In a game where the referee's word is final, and the referee's interpretation can decide matches, you have to wonder what's to be gained by calling him a f***ing cheat.
But that's just what Dylan Hartley did to Wayne Barnes in the Aviva Premiership final, gaining himself a red card, probably costing his team the game, and definitely costing himself a Lions trip with the ban of 11 weeks that followed.
There has been plenty written in this last week, in the run-up to the rugby-in-a-sauna first Lions game in Hong Kong, on Hartley's travails. Having written on deterrence of serial offenders before - HERE - a lot of it has already been covered. What I want to do in this post is look at three aspects of the decision, which you can read HERE. First, is the conduct at the hearing and how that was treated by the Tribunal; second in the light of that previous post, is deterrence; and third, which will link into the next post on Schalk Brit's embarrassment on creasing his Saracens team-mate Andy Farrell in Hong Kong, is the status of pre-season games for suspensions.
Hartley didn't deny saying the words, "f**king cheat"; he claimed he had simply said "f**king cheat", not "you f**king cheat", and that it was comment on the play of Leicester hooker Tom Youngs for an early drive (in passing, most rugby fans would acknowledge for Northampton to comment on an early drive from anyone is, in the immortal phrase from Apocalypse Now, like handing out speeding tickets at the Indy 500). Wayne Barnes was under absolutely no doubt that the comment was aimed at him by Hartley, whom he had warned about his conduct and comments as captain some two minutes previously.
Now, even if directed at Youngs, it's one of those comments that, when you've been warned, you might think, but shouldn't say. You certainly shouldn't say it looking at the ref, because that's asking for trouble. But the account given, in the words of paragraph 10 of the decision, "changed subtly"; at the hearing, Hartley there claimed not that he was speaking to Youngs, but that he was speaking to his loosehead prop about Youngs. The Tribunal was trenchant on this: "in our view, this is not a credible explanation". When one allows for the subtle manner in which judges with the experience of His Honour Judge Jeff Blackett couch matters, it's pretty damning: a comment like "the Player, on the other hand, has every reason to give an alternative explanation" is scathing, especially followed by:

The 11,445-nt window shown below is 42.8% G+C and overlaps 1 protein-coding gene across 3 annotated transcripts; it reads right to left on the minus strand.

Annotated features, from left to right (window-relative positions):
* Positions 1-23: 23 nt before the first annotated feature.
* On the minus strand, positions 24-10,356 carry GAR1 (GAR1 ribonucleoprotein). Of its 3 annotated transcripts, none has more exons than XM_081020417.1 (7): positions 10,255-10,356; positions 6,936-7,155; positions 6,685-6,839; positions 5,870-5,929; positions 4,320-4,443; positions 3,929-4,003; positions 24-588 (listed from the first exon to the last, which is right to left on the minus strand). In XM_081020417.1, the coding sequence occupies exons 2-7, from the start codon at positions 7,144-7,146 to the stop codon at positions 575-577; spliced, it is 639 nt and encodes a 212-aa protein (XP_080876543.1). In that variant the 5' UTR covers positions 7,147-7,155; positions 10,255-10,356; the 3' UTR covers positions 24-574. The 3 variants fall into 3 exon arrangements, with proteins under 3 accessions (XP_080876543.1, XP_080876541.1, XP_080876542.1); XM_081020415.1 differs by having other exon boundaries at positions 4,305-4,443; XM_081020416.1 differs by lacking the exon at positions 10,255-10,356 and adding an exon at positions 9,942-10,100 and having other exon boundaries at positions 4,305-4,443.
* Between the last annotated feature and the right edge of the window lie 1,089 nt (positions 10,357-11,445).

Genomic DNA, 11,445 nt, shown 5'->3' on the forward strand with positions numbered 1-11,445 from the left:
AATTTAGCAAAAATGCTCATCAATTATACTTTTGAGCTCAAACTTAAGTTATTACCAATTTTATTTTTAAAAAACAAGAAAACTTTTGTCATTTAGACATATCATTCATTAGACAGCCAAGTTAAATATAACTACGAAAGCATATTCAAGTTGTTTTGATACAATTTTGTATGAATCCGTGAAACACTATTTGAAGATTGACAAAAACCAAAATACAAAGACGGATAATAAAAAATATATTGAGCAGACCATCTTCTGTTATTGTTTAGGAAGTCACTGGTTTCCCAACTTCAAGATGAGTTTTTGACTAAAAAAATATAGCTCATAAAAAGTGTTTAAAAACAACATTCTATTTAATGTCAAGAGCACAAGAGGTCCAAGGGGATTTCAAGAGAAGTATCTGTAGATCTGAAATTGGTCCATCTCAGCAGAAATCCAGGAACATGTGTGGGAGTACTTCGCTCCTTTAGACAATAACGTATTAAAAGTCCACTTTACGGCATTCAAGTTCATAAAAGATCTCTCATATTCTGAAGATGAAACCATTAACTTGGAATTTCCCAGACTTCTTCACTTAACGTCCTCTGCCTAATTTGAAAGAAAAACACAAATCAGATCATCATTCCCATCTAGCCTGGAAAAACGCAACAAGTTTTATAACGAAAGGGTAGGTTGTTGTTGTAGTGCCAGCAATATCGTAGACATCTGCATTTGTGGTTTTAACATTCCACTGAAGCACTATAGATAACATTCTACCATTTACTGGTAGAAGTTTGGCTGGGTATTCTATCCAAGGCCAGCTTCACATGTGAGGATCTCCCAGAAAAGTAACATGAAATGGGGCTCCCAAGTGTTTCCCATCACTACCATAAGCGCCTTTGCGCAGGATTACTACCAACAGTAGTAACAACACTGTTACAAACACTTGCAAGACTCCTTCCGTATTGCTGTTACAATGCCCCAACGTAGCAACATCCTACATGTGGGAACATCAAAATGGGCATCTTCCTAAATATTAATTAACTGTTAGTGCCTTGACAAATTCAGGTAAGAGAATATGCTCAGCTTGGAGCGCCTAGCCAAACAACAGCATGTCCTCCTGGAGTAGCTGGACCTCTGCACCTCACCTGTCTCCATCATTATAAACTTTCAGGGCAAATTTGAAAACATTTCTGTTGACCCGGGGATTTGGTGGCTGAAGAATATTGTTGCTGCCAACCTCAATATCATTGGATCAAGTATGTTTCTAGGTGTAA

We observed that this explanation changed subtly, no doubt after after he had examined the DVD footage showing that his eyes were not looking downwards.In layman's terms, this is basically to the effect of: you're making this up. What is interesting in this light is the finding on sentence, where the Tribunal held:
This strongly suggests that when looking at the conduct at the Tribunal element of mitigation, what counts is not what one says, but how one says it. This would be to align rugby citing hearings very strongly indeed with an adversarial model of hearing, like a Common Law trial, and that's something to which I hope to return in the future. It certainly does not give any disincentive to running somewhat stretched cases as defences.By pleading not guilty the Player has not demonstrated any remorse nor can he claim any benefit from any of the other matters listed at mitigating factors. His conduct at the hearing was, however, impeccable – and that does deserve some credit because the Player was under enormous emotional pressure facing, as he was, a suspension which is likely to lead to him missing the Lions tour to Australia. That credit is one week.
On which note of deterrence, the contrast between Hartley's previous two citings and this hearing is notable. His solicitor, Max Duthie - who presented the ERC case against Hartley in December when he was cited for striking Rory Best - made a plea in mitigation:
This was the manner in which Hartley had been treated at his previous two citings. It didn't wash this time; he was treated as an offender, with brisk despatch.However, Mr Duthie suggested that the Player was not an offender against the laws of the game within the meaning of RFU Regulation 19 and there should be no increase in sanction from the entry point.
We considered adding to that entry point on the basis that he is an offender of the laws of the Game. However, we determined that the positive aspects of his character should offset any increase.
It would have to be said that when a player has just been found guilty of his third red card-worthy offence in 14 months, it would fly in the face of reason to regard him in any other light.
Thirly, on the question of what matches are to count for suspensions, there was an interesting discussion in the decision about the Lions, in that players can frequently play more than one game a week and the Lions tour agreement requires citing hearings to reflect this. Although the Lions cover six weeks, the hearing found that "the Player may have expected to play in six of the matches and we have assumed that he might also be part of the match day squad for two other matches. This period, therefore, represents 8 of the 11 weeks of the suspension imposed." This is one that at first glance seems too light, but on reflection makes absolute sense. The aim of the Regulation on minimum bans is to reflect real bans from playing rugby. When a player, as on the Lions, is playing almost non-stop, then a shorter ban in time can actually be a much more severe ban in terms of rugby lost than a nominally longer one in time. It's sensible, and just; and some flexibility in a system is needed, a subject to which I intend to return in the future.
The interesting thing is that Northampton's pre-season games are assumed, automatically, to be meaningful ones which should count towards the sentence. This may well be the case, but it is that assumption to which I intend to turn in the post on Schalk Brits.